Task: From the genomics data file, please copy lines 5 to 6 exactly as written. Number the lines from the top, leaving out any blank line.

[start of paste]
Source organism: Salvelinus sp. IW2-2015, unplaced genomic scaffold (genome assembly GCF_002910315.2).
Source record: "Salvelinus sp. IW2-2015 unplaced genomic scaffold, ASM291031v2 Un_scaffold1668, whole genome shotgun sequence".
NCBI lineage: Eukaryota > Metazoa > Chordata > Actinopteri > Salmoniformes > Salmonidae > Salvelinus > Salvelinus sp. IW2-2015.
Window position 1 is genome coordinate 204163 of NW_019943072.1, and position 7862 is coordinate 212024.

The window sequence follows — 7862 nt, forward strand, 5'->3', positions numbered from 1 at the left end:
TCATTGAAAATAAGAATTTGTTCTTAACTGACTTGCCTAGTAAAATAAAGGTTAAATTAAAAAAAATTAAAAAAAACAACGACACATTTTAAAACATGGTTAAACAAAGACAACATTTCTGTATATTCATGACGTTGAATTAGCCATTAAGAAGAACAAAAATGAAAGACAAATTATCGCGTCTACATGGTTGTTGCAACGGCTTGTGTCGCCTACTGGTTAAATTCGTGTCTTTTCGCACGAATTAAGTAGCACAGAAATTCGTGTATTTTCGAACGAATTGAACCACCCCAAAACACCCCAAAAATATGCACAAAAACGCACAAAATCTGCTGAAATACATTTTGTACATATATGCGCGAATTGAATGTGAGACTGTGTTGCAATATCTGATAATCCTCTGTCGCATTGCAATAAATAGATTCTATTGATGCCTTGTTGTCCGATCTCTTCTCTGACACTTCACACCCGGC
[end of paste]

The window sequence follows — 7862 nt, forward strand, 5'->3', positions numbered from 1 at the left end:
TCATTGAAAATAAGAATTTGTTCTTAACTGACTTGCCTAGTAAAATAAAGGTTAAATTAAAAAAAATTAAAAAAAACAACGACACATTTTAAAACATGGTTAAACAAAGACAACATTTCTGTATATTCATGACGTTGAATTAGCCATTAAGAAGAACAAAAATGAAAGACAAATTATCGCGTCTACATGGTTGTTGCAACGGCTTGTGTCGCCTACTGGTTAAATTCGTGTCTTTTCGCACGAATTAAGTAGCACAGAAATTCGTGTATTTTCGAACGAATTGAACCACCCCAAAACACCCCAAAAATATGCACAAAAACGCACAAAATCTGCTGAAATACATTTTGTACATATATGCGCGAATTGAATGTGAGACTGTGTTGCAATATCTGATAATCCTCTGTCGCATTGCAATAAATAGATTCTATTGATGCCTTGTTGTCCGATCTCTTCTCTGACACTTCACACCCGGC